In May 2013, Spencer Compton, 7th Marquess of Northampton, challenged the decision of Northampton Borough Council to put up for sale a statue, sculpted around 2400BC, of an Egyptian official called Sekhemka. The basis of the challenge appears to have been that, under a deed executed in 1880, his ancestor, the 4th Marquess, had made a grant of his collection including the statue to the Mayor, Aldermen and Burgesses of Northampton (collectively known as the Corporation):
“…on condition that … the Corporation… for ever hereafter exhibit the same freely to the Public…and at no time dispose of any part…in default whereof at any time the said collection shall revert and be restored to the Marquis his heirs or assigns…or be disposed of as he may direct…”
Time passed and the Corporation, now statutorily re-established as the Council took the view the statue, which was not specifically mentioned in the deed of grant, was the subject of an absolute gift leaving the Council free to deaccession it should it so wish.
The negotiations which followed the 7th Marquess’s challenge have neverbeen made public and neither the Council or the Marquess has made comment. However, the Art Newspaper reported in April 2014 that a deal had been reached to split the sale proceeds, with the Marquess receiving 45% and the Council receiving 55%.
Gifts on condition are governed by old case law which generally places the donor at a disadvantage. It has been said that it “is repugnant to the essential nature of an absolute gift to attempt to deny the new owner the fundamental attributes of ownership”. However, throughout the nineteenth century it was possible, using appropriate language in the deed of grant, to limit the ownership of personal assets so as to give away an artefact upon a condition which might cut the gift short. If any act forbidden by the condition subsequently took place then the original grantor, or his heir, had the right to determine the existing interest and resume ownership.
In law, this is sometimes called a condition subsequent and will be void unless it can be seen from the outset precisely and distinctly what specific events would trigger a right of forfeiture. A condition subsequent would also be void insofar as it is contrary to public policy or purports to remove the right of the donee to dispose of the gift.
It seems likely that the 7th Marquess was successful in his opposition to the sale of Sekhemka on the grounds it might have been the subject of valid limited gift and if the Council had deaccessioned it, the statue might no longer have been theirsto sell. On 10 July 2014, Sekhemka was sold at auction by Christies, London, for a record-breaking £15.8m. The sale provoked comment and criticism from the Arts Council, Museums Association, Egyptian Government and local stakeholders that the Council had contravened ethical standards by selling the statue. The Egyptian Government had even entered into last minute talks with Christies in an attempt to delay the sale. On 1 August 2014, the Arts Council ruled that the process leading to the sale of Sekhemka contravened museum accreditation standards. Two museums managed by the Council, The Northampton Museum and Art Gallery and Abington Park Museum have since been removed from the Accreditation Scheme and will be excluded from all future participation for a minimum period of five years, including rendering them ineligible for a wide range of grant funding options, until at least August 2019.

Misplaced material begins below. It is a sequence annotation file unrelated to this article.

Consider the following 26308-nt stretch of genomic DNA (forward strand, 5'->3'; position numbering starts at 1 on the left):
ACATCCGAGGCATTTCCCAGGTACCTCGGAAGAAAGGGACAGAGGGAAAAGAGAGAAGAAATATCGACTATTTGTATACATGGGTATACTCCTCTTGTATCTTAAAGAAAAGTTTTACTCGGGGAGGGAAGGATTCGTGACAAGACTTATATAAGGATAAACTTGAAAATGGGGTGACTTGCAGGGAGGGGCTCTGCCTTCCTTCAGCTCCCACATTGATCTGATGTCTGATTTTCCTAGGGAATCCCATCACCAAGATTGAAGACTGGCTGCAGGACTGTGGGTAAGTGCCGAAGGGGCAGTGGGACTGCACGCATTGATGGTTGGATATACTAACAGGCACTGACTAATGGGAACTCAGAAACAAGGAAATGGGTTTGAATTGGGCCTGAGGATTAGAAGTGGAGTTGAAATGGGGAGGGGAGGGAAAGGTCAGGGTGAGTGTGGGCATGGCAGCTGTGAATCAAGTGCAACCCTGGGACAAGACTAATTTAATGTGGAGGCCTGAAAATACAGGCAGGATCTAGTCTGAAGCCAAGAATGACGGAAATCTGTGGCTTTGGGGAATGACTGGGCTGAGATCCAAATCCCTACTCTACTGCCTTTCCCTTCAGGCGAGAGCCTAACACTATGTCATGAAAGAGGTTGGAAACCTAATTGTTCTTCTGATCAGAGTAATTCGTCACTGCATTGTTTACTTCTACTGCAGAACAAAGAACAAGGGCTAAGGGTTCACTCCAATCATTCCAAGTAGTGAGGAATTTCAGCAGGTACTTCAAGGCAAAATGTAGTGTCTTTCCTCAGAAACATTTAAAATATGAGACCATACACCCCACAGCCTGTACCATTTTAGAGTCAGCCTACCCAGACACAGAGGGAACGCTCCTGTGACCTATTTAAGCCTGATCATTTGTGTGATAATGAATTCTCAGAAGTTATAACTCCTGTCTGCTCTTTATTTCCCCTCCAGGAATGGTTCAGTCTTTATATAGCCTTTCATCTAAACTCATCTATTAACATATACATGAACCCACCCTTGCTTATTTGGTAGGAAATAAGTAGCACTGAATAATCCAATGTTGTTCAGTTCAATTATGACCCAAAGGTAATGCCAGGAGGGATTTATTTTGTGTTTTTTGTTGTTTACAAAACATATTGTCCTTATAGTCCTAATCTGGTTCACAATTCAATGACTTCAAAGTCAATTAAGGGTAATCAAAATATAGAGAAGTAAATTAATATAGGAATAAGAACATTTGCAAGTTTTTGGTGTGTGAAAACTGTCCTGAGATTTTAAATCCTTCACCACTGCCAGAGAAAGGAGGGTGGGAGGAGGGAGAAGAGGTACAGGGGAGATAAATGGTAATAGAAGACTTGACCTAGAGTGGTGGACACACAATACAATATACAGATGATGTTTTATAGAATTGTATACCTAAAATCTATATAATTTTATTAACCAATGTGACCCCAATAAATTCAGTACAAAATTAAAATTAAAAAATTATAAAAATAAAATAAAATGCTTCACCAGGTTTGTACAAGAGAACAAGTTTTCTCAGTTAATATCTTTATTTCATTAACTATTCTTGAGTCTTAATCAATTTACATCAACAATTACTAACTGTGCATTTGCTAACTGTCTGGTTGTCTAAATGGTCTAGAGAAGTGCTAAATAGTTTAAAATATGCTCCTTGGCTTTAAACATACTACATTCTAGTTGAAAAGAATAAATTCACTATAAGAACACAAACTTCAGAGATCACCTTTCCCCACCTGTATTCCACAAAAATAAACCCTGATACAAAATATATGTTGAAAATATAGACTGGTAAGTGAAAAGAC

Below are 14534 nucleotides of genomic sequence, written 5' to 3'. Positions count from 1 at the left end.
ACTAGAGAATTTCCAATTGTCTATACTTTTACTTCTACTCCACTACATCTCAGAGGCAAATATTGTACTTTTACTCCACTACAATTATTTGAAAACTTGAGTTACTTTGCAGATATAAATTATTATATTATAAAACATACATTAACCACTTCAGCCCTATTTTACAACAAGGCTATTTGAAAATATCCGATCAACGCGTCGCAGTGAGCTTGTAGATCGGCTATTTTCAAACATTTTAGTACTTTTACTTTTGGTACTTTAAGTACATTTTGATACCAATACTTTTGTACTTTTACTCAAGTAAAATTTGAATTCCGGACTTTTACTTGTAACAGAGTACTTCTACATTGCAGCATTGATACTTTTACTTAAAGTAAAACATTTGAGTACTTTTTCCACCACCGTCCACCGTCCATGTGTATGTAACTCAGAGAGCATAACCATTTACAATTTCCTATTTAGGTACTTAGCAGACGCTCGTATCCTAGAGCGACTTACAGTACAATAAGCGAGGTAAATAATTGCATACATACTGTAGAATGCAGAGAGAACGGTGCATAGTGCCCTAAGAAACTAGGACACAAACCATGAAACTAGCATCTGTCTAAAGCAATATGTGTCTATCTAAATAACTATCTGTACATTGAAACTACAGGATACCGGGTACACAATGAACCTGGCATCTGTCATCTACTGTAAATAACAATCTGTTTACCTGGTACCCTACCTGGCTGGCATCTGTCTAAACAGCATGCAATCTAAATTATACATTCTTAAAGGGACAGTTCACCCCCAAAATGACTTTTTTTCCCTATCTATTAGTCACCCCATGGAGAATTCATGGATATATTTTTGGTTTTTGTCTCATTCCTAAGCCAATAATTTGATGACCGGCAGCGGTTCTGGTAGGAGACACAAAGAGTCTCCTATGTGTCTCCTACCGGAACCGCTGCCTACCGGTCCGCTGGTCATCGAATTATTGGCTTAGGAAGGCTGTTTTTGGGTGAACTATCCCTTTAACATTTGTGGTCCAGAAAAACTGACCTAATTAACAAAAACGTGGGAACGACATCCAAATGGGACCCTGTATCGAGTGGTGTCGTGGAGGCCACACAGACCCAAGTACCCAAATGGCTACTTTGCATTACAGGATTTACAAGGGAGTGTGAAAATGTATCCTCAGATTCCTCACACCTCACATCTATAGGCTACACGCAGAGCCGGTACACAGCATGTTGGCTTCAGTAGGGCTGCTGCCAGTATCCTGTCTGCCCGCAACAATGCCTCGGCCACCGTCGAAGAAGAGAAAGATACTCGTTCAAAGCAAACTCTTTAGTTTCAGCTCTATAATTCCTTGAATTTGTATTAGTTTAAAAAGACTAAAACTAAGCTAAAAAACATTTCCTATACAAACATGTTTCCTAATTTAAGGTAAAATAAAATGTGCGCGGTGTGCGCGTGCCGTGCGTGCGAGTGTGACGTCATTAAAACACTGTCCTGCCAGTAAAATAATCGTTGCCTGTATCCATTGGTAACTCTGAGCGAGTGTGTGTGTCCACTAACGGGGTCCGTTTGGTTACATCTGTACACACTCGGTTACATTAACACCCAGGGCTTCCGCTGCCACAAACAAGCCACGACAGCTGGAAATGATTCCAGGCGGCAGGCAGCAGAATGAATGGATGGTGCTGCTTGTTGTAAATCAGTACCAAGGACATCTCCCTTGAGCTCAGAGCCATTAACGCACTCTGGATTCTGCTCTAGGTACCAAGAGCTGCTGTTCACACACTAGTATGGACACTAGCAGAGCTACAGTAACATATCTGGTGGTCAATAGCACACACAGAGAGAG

Scott Furlong, director of the acquisitions, exports and loans unit at the Arts Council said: “It is always hugely regrettable when we have to exclude a museum from the Accreditation Scheme... However, it is equally important that we are robust in upholding the standards and principles which underpin the scheme and are shared by the vast majority of museums…I am confident that the museums sector and wider community will share our dismay at the way this sale has been conducted and support the decision……There is a very real risk that this trust, and particularly that of potential donors and funders, will be seriously undermined if disposals from public collections are seen to be driven by financial considerations and in breach of our professional standards and ethical code.”
The Council is considering appealing the decision.
Public collections which are constituted and governed by statute such as the British Museum (British Museum Act 1963) and the National Gallery, the Tate Gallery, the National Portrait Gallery and the Wallace Collection (Museums and Galleries Act 1992) are prevented from deaccessioning pieces from their collections by legislation. In contrast, elected local authorities are empowered to deaccession items as they consider necessary, subject to the ethical code of the Museums Association. In 2007 this code was relaxed, precipitating an increase in the number of local authorities wishing to exercise this power.